The Dow industrials (^DJI) gained 18 points Wednesday, the S&P 500 (^GPSC) added 4, and the Nasdaq (^IXIC) rose 11.
Dell shareholders may finally get a chance to vote today on the controversial plan from company chief Michael Dell to take the company private in a $24 billion deal. The outcome could come down to the wire, with some of Dell's largest institutional shareholders reportedly set to vote against his offer. However, Dell's board could delay the vote at the last minute.
Tech stocks are in focus today following earnings reports from Intel, IBM and eBay.
Intel (INTC) continues to suffer from the sharp decline in the PC market. Its quarterly net fell 29 percent. That was in line with expectations, but revenue was a bit light. The chip giant also lowered its revenue outlook for the rest of the year, and acknowledged that it has been slow to respond to the mobile trend.
IBM's (IBM) net also fell, but was still better than Wall Street was looking for. It also raised its full year outlook. And eBay (EBAY) shares are set to slide. Earnings were in line, but its outlook for the current quarter was disappointing.
After the close, we'll hear from two more tech leaders: Microsoft (MSFT) and Google (GOOG).
Other earnings out today:
- Verizon's (VZ) second quarter net income rose 21 percent as the cellphone carrier added nearly 1 million devices and boosted revenues by 8.3 percent.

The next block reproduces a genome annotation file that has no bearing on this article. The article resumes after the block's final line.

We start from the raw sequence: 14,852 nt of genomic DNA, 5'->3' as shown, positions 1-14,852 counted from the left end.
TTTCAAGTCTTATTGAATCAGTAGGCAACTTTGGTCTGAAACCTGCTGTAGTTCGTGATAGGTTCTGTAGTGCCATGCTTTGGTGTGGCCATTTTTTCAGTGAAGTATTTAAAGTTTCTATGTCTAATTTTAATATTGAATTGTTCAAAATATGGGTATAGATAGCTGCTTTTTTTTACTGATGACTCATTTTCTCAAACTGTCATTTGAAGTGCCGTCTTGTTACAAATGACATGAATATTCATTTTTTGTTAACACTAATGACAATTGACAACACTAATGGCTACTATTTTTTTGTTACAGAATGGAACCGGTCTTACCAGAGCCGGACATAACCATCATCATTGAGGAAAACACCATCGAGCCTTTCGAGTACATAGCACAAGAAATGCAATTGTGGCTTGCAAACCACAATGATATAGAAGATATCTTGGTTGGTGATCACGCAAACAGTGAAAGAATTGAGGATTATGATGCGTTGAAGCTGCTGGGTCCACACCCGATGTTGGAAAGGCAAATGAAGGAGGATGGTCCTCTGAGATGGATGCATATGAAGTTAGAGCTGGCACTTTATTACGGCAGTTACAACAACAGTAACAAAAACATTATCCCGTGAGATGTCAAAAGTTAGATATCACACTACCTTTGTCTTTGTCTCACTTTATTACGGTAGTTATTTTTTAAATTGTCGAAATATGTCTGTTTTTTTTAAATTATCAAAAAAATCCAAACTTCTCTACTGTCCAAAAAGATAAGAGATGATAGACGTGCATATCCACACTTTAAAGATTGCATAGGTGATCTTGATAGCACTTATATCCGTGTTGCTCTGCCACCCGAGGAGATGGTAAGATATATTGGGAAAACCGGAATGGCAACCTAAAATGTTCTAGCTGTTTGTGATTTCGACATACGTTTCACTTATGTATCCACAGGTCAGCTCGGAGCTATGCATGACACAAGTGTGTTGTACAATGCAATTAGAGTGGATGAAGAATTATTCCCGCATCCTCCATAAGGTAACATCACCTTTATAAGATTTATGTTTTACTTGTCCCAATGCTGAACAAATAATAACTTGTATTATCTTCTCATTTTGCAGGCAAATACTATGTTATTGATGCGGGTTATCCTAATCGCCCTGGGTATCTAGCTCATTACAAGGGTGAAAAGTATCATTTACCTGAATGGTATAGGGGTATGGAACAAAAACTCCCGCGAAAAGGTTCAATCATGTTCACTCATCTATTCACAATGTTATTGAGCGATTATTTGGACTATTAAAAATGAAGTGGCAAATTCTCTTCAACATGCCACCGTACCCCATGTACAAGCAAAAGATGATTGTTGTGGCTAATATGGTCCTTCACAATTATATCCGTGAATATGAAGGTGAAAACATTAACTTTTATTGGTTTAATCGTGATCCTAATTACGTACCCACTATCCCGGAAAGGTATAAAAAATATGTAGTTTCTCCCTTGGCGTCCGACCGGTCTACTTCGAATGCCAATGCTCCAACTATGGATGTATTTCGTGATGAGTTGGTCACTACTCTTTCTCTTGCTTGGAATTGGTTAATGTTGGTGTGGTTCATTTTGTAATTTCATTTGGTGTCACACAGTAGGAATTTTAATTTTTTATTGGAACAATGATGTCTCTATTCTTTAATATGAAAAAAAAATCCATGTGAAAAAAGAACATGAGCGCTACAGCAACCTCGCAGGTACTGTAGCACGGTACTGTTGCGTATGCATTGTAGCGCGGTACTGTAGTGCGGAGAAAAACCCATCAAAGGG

- Morgan Stanley (MS) said that second-quarter earnings beat analyst expectations, fueled by gains in its investment bank.
- UnitedHealth Group (UNH) reported a bigger-than-expected rise in second-quarter net income as it enrolled more people in private and government-paid health insurance plans and sold more health-technology systems.
Can PepsiCo (PEP) exist without Pepsi? That's the suggestion of activist shareholder Nelson Peltz. He wants the company to sell the beverage unit and become a snack-foods giant by acquiring Mondelez.
And it's Day Two for Federal Reserve Chairman Ben Bernanke on Capitol Hill. He gives the same prepared testimony -- this time to the Senate Banking Committee. So investors will focus on Bernanke's answers to lawmakers' questions.
-Produced by Drew Trachtenberg.